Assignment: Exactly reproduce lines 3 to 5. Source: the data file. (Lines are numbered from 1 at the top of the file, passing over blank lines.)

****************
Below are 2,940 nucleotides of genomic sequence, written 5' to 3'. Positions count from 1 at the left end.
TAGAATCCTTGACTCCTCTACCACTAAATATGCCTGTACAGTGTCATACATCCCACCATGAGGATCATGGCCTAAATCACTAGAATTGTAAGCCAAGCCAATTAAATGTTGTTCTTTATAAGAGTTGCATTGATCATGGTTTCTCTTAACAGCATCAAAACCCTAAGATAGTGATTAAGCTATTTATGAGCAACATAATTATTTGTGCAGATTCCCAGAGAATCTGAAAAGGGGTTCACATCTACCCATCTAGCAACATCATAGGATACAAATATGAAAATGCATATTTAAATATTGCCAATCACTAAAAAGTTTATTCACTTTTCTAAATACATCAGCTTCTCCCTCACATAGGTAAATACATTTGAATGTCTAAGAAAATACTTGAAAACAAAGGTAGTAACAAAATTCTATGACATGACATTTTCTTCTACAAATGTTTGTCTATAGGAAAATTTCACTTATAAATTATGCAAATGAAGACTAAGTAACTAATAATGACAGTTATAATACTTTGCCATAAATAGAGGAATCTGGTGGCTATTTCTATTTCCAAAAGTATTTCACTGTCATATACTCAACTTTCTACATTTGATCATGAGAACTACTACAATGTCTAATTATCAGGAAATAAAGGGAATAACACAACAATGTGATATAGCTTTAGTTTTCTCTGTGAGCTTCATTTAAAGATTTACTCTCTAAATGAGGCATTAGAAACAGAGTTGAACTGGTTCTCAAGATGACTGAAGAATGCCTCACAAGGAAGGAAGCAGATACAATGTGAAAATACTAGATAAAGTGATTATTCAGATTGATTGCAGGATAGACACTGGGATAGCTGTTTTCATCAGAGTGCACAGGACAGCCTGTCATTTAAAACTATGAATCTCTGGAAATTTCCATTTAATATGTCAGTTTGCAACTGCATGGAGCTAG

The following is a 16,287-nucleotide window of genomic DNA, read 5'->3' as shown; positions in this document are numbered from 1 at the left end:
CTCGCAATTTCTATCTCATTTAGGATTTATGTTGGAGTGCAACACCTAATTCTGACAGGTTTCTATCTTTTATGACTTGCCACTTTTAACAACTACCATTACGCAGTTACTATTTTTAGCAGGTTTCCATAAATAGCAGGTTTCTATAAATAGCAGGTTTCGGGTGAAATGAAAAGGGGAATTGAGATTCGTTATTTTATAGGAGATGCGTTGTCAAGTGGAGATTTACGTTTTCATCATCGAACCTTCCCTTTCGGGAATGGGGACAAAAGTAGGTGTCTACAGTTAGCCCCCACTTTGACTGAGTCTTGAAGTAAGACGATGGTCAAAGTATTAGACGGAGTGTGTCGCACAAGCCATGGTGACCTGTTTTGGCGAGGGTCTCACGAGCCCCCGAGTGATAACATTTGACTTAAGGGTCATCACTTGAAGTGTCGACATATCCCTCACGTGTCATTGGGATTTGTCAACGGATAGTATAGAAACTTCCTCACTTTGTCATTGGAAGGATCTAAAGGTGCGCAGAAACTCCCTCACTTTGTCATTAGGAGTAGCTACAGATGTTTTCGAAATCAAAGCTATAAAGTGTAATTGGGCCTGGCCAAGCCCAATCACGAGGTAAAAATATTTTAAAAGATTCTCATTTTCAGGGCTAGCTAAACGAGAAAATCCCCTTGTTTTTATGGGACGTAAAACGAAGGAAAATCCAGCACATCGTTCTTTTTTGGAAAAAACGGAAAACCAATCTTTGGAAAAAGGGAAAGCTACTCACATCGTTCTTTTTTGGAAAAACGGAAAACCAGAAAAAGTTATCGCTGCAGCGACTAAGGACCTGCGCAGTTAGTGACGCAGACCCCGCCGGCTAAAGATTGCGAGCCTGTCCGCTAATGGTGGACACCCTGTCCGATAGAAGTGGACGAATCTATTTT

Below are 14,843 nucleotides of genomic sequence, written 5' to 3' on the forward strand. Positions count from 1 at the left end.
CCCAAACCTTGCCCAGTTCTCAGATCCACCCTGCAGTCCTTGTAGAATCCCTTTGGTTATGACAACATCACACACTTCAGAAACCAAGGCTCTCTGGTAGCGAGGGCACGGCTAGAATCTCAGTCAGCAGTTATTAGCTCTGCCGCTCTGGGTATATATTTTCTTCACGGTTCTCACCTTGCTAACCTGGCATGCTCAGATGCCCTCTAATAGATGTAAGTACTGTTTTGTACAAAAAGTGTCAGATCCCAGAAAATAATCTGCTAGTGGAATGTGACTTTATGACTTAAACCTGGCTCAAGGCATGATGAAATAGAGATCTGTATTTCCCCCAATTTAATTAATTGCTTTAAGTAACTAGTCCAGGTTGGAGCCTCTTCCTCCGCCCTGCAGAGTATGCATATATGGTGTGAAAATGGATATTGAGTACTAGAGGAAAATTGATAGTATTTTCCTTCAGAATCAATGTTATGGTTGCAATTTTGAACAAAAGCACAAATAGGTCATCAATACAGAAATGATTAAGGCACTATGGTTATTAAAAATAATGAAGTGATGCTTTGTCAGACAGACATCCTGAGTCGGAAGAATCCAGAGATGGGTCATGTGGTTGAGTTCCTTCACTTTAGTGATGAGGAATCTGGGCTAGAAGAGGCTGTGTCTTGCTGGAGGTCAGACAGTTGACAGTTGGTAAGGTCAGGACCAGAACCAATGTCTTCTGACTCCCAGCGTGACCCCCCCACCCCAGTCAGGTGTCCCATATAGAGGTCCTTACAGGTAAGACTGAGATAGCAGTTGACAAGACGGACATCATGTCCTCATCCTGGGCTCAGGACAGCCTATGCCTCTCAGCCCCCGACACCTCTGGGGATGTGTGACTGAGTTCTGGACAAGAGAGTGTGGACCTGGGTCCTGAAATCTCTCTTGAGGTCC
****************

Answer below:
The following is a 16,287-nucleotide window of genomic DNA, read 5'->3' as shown; positions in this document are numbered from 1 at the left end:
CTCGCAATTTCTATCTCATTTAGGATTTATGTTGGAGTGCAACACCTAATTCTGACAGGTTTCTATCTTTTATGACTTGCCACTTTTAACAACTACCATTACGCAGTTACTATTTTTAGCAGGTTTCCATAAATAGCAGGTTTCTATAAATAGCAGGTTTCGGGTGAAATGAAAAGGGGAATTGAGATTCGTTATTTTATAGGAGATGCGTTGTCAAGTGGAGATTTACGTTTTCATCATCGAACCTTCCCTTTCGGGAATGGGGACAAAAGTAGGTGTCTACAGTTAGCCCCCACTTTGACTGAGTCTTGAAGTAAGACGATGGTCAAAGTATTAGACGGAGTGTGTCGCACAAGCCATGGTGACCTGTTTTGGCGAGGGTCTCACGAGCCCCCGAGTGATAACATTTGACTTAAGGGTCATCACTTGAAGTGTCGACATATCCCTCACGTGTCATTGGGATTTGTCAACGGATAGTATAGAAACTTCCTCACTTTGTCATTGGAAGGATCTAAAGGTGCGCAGAAACTCCCTCACTTTGTCATTAGGAGTAGCTACAGATGTTTTCGAAATCAAAGCTATAAAGTGTAATTGGGCCTGGCCAAGCCCAATCACGAGGTAAAAATATTTTAAAAGATTCTCATTTTCAGGGCTAGCTAAACGAGAAAATCCCCTTGTTTTTATGGGACGTAAAACGAAGGAAAATCCAGCACATCGTTCTTTTTTGGAAAAAACGGAAAACCAATCTTTGGAAAAAGGGAAAGCTACTCACATCGTTCTTTTTTGGAAAAACGGAAAACCAGAAAAAGTTATCGCTGCAGCGACTAAGGACCTGCGCAGTTAGTGACGCAGACCCCGCCGGCTAAAGATTGCGAGCCTGTCCGCTAATGGTGGACACCCTGTCCGATAGAAGTGGACGAATCTATTTT

Below are 14,843 nucleotides of genomic sequence, written 5' to 3' on the forward strand. Positions count from 1 at the left end.